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Cincinnati's Episcopal Bishop On Trump Photo-Op: 'How Dare He'

donald trump bible
Patrick Semansky
President Donald Trump holds a Bible as he visits outside St. John's Church across Lafayette Park from the White House Monday, June 1, 2020, in Washington. Part of the church was set on fire during protests on Sunday night.

The Episcopal Bishop of Southern Ohio, the Rev. Thomas E. Breidenthal, has joined a chorus of voices in condemning President Trump for using St. John's Episcopal Church, a historic church near the White House, as the setting for a photo opportunity Monday.

"How dare he?'' Breidenthal told WVXU Tuesday as he was working on a statement to be posted on the Southern Ohio Diocese website.

"I am furious,'' Breidenthal said. "And I am one who is always very careful not to take sides politically. I would normally never make a statement like this. But how could I be silent?"

The anger felt by Breidenthal and many other religious leaders around the nation is the result of a stunt Trump pulled early Tuesday evening, walking from the White House through Lafayette Park to St. John's, known as the "church of presidents," to have his photo taken holding a Bible.

But, in order to do this, police had to disperse a peaceful demonstration between Lafayette Park and the church; and they did it by firing off tear gas into the crowd to clear the way for Trump and his aides.

"This is a Bible,'' Trump told photographers shooting photos of him outside the church. He never opened the Bible, nor did he offer a prayer. He just had his photo taken and quickly left for the short walk back to the White House.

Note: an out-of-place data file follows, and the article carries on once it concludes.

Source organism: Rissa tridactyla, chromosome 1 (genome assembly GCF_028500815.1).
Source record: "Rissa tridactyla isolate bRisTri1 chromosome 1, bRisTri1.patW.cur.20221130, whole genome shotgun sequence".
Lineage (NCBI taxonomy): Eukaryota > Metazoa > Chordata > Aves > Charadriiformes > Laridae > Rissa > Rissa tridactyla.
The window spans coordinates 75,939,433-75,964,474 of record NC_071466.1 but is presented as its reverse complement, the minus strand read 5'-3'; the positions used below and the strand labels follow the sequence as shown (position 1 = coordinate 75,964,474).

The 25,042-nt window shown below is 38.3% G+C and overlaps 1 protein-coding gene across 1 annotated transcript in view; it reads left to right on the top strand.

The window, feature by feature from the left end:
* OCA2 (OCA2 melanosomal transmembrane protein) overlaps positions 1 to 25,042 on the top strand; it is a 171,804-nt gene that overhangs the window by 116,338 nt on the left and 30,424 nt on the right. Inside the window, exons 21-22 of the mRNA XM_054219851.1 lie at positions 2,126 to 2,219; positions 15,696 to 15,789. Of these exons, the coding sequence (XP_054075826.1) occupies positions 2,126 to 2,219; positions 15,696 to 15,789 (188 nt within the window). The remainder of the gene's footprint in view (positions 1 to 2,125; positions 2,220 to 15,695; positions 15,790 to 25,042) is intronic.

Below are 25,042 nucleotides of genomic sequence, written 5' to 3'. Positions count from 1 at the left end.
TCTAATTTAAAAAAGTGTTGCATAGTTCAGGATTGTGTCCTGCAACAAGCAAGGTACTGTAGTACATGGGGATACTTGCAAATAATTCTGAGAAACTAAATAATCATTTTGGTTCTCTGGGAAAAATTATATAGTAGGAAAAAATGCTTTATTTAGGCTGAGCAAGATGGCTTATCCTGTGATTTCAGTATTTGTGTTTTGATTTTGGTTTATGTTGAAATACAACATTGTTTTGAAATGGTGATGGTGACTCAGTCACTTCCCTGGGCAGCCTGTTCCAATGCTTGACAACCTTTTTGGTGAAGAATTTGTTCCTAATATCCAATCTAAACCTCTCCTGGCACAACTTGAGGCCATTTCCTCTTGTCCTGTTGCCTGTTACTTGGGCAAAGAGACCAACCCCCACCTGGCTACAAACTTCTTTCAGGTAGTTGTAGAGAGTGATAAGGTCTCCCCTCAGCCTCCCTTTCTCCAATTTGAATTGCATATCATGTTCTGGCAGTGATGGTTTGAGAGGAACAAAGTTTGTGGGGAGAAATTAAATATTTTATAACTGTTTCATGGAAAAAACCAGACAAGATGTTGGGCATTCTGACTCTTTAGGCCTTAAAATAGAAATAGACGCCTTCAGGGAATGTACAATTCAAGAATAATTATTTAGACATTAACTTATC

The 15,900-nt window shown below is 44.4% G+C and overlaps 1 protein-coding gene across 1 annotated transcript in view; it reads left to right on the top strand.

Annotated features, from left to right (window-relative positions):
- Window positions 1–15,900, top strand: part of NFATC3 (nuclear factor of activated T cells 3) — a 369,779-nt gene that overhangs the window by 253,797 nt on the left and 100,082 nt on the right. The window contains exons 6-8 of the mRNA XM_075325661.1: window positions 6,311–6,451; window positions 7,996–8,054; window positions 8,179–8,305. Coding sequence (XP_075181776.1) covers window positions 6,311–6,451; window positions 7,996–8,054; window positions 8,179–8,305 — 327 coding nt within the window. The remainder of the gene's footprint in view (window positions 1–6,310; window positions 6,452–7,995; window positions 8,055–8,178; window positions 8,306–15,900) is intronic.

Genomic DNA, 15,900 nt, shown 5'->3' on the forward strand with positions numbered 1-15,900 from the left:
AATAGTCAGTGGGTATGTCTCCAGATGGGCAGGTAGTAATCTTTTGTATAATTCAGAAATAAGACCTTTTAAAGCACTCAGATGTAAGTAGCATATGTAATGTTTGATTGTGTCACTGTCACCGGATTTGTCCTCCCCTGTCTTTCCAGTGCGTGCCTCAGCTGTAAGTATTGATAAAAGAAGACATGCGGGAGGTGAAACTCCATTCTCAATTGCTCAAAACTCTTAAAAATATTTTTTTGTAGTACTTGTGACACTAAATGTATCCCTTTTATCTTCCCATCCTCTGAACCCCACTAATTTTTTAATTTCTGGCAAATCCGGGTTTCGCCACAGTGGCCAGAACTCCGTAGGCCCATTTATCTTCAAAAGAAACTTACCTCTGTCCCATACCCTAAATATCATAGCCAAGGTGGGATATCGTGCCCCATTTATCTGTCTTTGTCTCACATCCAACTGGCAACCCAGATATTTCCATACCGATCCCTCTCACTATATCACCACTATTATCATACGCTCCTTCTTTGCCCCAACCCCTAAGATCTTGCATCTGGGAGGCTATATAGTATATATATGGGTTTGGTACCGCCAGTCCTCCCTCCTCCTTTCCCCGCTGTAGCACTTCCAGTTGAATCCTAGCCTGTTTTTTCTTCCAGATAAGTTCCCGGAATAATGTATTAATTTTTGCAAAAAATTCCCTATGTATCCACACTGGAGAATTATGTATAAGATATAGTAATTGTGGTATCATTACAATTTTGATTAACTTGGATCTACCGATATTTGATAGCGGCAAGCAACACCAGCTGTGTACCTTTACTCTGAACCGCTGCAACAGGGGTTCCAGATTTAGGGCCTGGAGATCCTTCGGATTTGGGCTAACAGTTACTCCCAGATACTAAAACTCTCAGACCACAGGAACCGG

Protestors had set a fire in the basement of the church Sunday night, although the Rev. Robert Fisher of St. John's said Monday that whoever set the fire "does not represent the majority of people that are out there peacefully protesting with an important message."

Neither the president nor the Secret Service told church officials that Trump would be coming to St. John's Monday.

bishop breidenthal
Credit Courtesy of The Diocese of Southern Ohio
Bishop Thomas E. Breidenthal.

"He has now actually exploited and abused my church,'' said Breidenthal, who presides over 72 southern Ohio Episcopal Churches.

"It was exploitation of our church, and more importantly, an exploitation of our sacred text," Breidenthal said. "And it was a sign of disrespect to the brown and black people of our country.

"I don't know that there is anything he could say except to apologize,'' Breidenthal said.

Breidenthal said he agreed entirely with his colleague and friend, the Rev. Mariann Budde, the bishop of Washington, D.C., who said Monday night she was "outraged."

"The president just used a Bible and one of the churches of my diocese without permission as the backdrop for a message antithetical to the teachings of Jesus and everything our churches stand for."

St. John's has been known as the "church of presidents" since the days of President James Madison, the fourth president.

Trump has been to the church infrequently. But Breidenthal said one of the ironies of what happened Monday was that St. John's "has gone out of its way to accommodate President Trump on occasions and would welcome him."


Howard Wilkinson is in his 50th year of covering politics on the local, state and national levels.